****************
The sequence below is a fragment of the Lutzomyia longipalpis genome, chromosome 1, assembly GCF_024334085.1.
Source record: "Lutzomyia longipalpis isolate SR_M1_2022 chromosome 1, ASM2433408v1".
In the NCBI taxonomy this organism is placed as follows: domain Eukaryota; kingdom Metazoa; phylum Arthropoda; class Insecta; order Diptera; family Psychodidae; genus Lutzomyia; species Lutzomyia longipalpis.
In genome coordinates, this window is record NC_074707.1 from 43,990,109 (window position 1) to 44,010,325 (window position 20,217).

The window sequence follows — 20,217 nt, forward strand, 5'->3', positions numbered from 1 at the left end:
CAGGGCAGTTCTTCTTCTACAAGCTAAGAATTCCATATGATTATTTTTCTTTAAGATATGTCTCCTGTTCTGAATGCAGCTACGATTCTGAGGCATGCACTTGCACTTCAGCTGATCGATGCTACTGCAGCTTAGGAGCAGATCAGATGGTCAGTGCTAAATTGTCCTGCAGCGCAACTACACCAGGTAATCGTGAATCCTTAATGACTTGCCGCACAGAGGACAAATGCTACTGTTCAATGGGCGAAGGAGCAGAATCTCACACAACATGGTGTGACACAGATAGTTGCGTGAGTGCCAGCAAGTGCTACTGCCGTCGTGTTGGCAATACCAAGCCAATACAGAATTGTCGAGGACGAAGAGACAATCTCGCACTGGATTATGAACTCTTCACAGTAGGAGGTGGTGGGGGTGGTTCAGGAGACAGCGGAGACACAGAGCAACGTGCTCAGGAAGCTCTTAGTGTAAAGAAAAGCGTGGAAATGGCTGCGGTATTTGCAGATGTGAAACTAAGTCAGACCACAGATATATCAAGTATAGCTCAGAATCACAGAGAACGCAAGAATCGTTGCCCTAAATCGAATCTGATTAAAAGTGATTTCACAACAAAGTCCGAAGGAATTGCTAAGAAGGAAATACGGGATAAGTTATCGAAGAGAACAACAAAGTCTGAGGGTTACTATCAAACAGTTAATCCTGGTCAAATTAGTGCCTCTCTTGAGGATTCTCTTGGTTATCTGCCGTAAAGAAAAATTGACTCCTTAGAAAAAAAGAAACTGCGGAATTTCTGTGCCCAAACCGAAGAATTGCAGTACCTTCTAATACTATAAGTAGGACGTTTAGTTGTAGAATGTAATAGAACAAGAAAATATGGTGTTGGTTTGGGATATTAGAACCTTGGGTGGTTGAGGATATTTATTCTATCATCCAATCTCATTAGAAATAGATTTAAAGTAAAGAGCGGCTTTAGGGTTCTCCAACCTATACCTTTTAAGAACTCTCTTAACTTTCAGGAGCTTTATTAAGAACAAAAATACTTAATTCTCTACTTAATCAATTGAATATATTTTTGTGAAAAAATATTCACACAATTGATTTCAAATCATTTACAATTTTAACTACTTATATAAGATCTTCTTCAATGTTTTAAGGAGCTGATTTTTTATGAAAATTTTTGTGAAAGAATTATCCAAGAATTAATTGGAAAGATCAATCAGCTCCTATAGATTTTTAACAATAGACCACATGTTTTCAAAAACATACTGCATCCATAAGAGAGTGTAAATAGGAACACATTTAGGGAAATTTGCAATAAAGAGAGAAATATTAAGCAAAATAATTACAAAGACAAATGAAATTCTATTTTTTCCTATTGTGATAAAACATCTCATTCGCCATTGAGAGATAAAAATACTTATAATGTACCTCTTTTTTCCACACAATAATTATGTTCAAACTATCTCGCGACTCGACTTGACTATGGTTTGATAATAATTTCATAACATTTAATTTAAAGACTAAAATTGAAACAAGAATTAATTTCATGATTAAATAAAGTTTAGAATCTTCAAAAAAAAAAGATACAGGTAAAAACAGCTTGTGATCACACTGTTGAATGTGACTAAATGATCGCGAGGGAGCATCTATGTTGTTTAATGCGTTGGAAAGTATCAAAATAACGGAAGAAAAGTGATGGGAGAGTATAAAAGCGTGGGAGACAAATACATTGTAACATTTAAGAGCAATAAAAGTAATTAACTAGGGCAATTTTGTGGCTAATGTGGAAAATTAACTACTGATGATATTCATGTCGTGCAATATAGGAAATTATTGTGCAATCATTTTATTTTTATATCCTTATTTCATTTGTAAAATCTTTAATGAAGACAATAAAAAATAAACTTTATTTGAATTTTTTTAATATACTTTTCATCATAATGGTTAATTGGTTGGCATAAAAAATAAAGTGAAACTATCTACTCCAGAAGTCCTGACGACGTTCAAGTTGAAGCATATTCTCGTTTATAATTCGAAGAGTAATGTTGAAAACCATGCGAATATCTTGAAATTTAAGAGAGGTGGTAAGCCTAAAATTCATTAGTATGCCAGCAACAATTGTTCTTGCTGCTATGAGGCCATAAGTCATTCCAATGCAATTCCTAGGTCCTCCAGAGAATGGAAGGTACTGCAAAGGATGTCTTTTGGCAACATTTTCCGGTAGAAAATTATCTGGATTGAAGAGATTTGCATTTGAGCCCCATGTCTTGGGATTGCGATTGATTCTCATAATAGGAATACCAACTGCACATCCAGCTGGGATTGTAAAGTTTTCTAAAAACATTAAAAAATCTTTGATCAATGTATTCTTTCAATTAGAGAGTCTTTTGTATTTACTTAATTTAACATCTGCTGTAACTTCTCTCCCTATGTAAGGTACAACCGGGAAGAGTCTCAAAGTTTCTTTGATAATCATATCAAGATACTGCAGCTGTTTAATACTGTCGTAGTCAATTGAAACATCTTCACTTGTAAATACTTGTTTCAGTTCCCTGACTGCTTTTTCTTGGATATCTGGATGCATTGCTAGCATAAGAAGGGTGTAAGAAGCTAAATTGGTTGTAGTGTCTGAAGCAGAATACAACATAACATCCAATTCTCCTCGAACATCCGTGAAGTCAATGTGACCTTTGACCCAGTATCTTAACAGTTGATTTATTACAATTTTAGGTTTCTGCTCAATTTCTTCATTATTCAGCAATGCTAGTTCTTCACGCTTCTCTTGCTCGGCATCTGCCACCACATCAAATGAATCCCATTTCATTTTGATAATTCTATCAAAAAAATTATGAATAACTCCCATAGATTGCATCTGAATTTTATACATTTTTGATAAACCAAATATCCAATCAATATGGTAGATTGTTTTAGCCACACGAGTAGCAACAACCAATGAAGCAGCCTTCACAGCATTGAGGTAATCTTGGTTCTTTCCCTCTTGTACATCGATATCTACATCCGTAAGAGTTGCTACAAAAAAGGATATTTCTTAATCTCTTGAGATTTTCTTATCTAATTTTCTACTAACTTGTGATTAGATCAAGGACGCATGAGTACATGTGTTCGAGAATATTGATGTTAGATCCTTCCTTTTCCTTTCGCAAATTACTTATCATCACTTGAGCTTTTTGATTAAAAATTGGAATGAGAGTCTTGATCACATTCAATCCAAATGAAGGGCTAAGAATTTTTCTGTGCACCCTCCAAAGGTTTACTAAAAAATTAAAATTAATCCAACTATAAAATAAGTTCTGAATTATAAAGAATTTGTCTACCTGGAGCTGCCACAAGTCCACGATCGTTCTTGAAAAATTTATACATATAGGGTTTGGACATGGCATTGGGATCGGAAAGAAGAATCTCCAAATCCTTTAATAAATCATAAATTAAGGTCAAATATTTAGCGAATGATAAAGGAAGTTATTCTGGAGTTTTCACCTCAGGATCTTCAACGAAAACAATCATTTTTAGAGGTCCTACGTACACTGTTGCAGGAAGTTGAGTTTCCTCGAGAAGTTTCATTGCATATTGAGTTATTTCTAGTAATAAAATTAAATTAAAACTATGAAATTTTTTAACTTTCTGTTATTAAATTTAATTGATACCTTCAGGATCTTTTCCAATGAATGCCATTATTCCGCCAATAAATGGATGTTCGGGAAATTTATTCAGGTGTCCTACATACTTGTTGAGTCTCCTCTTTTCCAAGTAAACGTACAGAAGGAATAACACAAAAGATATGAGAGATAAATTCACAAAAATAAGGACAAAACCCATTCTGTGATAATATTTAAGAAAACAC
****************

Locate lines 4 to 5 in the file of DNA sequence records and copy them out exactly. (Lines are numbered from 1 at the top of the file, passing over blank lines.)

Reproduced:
In genome coordinates, this window is record NC_074707.1 from 43,990,109 (window position 1) to 44,010,325 (window position 20,217).

The window sequence follows — 20,217 nt, forward strand, 5'->3', positions numbered from 1 at the left end: